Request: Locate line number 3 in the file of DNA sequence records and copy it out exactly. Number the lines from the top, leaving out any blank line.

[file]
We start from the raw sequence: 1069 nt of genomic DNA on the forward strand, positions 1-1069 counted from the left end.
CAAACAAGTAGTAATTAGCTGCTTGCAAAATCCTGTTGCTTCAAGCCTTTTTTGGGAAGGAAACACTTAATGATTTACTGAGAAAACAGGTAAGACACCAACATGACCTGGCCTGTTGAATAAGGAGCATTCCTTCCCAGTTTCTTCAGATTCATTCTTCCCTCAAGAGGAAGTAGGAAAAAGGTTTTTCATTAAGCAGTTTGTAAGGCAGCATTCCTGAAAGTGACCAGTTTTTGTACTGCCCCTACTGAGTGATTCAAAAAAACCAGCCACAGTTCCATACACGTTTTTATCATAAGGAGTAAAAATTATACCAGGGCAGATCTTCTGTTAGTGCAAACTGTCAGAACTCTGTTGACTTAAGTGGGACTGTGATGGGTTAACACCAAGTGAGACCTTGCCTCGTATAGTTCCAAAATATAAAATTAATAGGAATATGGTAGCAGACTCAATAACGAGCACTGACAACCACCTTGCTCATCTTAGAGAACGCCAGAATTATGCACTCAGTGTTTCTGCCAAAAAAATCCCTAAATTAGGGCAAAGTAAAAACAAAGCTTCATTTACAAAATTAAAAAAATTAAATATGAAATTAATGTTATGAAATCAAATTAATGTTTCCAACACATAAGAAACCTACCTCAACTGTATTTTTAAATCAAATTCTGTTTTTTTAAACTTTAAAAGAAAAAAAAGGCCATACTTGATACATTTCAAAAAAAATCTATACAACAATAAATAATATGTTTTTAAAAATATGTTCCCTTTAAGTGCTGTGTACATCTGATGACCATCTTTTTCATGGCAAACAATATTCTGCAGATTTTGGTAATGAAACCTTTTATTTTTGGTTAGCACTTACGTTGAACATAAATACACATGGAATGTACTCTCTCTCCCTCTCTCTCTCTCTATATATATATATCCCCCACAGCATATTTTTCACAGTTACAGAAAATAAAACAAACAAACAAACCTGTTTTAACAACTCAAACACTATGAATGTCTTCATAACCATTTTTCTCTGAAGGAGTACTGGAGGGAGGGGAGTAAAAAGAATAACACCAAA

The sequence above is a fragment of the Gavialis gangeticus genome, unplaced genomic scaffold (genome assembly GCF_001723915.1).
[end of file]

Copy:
The sequence above is a fragment of the Gavialis gangeticus genome, unplaced genomic scaffold (genome assembly GCF_001723915.1).